"Imaging neuroscience describes the functional organization of human brain at the level of large neuronal groupings, networks and systems. A systems level of description addresses how integrated brain functions are embodied in the physical structure of the brain. Magnetic resonance imaging (MRI) is now the modality of choice in structural and functional imaging neuroscience. The analysis of structural and functional brain images can nowadays be carried out automatically using statistical parametric mapping (SPM). The resultant ability to perform clinical-functional-anatomical correlative studies in life with complete objectivity and unparalleled sensitivity is providing powerful new opportunities for the study of brain pathology and plasticity. One of the most exciting and dramatic observations to come from human brain mapping with a wide range of structural and functional techniques is the dynamic plasticity of function in the brains of patients with strokes. Recent activation studies have provided interesting information about the brains capacity to reorganise after such injury and in association with practice and learning that constitute the bedrock of rehabilitation. Though presently in the realm of basic physiology, the study of brain plasticity and its modulation by drugs and other therapies indicates a novel approach to the rehabilitation of stroke damaged adults. Brain maps must be viewed as dynamic, changing with development, disease progression and in the recovery of function after acute injury. The dynamic plasticity of functional brain maps provides an exciting opportunity to study these processes. "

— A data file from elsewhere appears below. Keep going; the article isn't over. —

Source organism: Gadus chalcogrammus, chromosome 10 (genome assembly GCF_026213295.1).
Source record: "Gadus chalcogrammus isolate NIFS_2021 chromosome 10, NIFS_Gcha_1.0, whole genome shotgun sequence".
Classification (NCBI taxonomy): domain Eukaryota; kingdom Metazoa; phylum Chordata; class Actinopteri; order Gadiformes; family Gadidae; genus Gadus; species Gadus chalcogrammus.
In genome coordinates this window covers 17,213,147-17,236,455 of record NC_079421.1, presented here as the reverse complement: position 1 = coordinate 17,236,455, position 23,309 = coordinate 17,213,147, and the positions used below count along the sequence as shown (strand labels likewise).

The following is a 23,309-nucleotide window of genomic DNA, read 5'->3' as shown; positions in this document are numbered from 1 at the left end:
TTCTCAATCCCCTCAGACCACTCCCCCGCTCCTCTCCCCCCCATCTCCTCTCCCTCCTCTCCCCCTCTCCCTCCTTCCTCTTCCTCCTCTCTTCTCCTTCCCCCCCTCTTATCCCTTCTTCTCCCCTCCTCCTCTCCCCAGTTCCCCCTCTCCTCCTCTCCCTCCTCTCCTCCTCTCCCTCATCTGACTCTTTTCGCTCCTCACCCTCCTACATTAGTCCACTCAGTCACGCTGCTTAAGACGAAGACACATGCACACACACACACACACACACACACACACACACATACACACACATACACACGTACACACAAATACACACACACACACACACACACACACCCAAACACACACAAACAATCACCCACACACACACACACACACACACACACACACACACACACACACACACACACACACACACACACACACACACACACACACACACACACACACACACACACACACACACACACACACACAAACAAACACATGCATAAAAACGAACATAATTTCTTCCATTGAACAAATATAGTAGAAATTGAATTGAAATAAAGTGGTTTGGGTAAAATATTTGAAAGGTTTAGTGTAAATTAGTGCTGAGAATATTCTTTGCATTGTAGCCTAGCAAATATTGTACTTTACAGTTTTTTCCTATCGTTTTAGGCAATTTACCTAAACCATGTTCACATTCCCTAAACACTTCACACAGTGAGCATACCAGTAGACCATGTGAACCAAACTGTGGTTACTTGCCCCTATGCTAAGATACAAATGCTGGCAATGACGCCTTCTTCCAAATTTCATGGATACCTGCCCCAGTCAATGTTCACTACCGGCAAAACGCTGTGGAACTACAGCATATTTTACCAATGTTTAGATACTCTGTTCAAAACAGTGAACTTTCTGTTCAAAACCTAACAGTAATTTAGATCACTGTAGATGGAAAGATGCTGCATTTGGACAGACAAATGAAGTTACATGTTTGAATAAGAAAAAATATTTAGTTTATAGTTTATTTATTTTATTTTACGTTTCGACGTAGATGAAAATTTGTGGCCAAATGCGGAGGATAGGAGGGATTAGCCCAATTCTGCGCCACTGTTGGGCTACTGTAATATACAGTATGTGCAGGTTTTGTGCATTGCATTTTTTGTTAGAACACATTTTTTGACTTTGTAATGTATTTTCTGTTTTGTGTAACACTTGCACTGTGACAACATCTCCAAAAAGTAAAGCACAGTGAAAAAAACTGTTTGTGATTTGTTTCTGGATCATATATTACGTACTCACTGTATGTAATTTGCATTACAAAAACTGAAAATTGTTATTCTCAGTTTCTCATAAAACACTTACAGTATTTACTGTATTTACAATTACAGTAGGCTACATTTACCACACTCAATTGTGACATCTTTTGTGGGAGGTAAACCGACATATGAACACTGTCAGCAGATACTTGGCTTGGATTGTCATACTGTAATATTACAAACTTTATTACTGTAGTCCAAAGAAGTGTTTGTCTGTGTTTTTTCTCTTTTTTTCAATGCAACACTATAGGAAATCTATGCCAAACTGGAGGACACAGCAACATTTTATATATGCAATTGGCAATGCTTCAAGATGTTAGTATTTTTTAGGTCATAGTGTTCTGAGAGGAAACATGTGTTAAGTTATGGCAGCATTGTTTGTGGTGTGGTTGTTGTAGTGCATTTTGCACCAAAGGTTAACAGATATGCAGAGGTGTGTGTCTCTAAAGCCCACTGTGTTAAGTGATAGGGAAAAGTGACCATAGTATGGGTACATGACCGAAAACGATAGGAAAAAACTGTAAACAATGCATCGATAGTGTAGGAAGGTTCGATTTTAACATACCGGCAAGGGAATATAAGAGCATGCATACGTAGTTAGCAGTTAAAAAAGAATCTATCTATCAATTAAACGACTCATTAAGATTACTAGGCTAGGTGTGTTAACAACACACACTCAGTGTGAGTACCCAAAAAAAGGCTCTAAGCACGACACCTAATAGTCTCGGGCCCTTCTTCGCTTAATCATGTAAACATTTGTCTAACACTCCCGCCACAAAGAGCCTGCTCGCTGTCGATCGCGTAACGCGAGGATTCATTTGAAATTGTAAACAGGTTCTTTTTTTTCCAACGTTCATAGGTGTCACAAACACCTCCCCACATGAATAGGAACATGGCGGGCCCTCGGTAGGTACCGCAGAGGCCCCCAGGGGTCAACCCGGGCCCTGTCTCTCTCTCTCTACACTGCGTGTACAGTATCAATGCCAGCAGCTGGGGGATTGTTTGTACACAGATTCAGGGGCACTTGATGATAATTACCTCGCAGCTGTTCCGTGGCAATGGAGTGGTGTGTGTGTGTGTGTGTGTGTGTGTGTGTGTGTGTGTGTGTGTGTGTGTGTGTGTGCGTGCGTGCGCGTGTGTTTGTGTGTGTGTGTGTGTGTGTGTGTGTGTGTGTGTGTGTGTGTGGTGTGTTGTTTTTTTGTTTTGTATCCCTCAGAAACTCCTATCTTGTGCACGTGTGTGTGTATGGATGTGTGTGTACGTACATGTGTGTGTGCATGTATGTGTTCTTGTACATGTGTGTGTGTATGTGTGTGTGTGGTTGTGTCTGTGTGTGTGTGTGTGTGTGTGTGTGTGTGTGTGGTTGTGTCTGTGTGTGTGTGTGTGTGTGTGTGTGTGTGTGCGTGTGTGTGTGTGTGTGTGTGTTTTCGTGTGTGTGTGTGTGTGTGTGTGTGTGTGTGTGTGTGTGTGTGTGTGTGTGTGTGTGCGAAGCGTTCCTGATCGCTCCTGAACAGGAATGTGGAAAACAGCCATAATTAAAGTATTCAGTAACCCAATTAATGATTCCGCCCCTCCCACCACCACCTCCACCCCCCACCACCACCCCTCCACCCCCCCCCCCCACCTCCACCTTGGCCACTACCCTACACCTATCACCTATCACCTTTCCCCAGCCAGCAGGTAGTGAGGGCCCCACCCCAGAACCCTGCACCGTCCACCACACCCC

Professeur à l’Université de Lausanne, Suisse, Richard Frackowiak est directeur du département des neurosciences cliniques et médecin-chef du service de neurologie au Centre Hospitalier Universitaire Vaudois (CHUV).Cliquer ICI pour fermer
Dernière mise à jour : 16/02/2012